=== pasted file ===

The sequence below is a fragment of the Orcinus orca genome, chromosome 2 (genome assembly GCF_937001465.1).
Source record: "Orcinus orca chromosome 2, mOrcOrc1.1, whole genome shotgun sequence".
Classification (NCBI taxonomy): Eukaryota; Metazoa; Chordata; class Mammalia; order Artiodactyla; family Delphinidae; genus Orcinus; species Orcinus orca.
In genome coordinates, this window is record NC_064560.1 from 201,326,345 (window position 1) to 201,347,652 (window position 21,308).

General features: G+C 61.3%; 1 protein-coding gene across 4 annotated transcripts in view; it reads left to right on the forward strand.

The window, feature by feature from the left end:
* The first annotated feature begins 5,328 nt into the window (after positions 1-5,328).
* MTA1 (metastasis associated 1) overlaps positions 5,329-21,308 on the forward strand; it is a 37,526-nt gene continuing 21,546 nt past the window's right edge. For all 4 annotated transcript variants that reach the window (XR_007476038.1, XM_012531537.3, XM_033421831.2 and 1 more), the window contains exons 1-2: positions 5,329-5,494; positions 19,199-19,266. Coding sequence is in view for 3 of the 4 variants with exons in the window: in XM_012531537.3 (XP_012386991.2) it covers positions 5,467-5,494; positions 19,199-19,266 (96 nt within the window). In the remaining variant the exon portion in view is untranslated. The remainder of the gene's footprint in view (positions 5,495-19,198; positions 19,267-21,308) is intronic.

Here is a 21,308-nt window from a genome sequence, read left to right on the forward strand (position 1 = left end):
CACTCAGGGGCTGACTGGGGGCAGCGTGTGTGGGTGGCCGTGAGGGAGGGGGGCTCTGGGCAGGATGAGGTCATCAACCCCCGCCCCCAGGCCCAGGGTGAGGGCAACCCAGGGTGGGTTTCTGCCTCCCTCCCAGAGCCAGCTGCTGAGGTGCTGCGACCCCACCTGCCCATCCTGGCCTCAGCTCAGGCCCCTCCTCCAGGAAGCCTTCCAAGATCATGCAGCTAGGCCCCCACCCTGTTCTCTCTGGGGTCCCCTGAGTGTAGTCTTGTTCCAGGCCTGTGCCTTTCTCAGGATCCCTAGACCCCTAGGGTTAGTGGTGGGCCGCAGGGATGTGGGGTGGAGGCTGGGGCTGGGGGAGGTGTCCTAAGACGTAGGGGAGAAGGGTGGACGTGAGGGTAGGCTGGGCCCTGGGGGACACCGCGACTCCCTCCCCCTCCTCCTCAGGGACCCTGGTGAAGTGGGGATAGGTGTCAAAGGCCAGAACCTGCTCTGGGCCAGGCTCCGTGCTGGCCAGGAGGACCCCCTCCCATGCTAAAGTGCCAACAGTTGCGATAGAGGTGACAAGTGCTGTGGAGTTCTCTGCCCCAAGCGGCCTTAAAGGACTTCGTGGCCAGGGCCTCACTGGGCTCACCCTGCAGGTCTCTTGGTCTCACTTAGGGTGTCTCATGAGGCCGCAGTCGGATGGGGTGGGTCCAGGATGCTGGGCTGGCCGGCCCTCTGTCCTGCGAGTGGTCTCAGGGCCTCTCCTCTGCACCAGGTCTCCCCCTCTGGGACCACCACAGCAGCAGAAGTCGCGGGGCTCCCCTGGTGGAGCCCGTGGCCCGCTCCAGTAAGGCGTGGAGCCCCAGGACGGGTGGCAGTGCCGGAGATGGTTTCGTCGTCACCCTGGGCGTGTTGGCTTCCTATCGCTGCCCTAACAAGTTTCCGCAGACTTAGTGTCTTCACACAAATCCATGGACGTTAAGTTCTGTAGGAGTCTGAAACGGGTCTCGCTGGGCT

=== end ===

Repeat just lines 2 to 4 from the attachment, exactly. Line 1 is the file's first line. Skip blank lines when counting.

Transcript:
Source record: "Orcinus orca chromosome 2, mOrcOrc1.1, whole genome shotgun sequence".
Classification (NCBI taxonomy): Eukaryota; Metazoa; Chordata; class Mammalia; order Artiodactyla; family Delphinidae; genus Orcinus; species Orcinus orca.
In genome coordinates, this window is record NC_064560.1 from 201,326,345 (window position 1) to 201,347,652 (window position 21,308).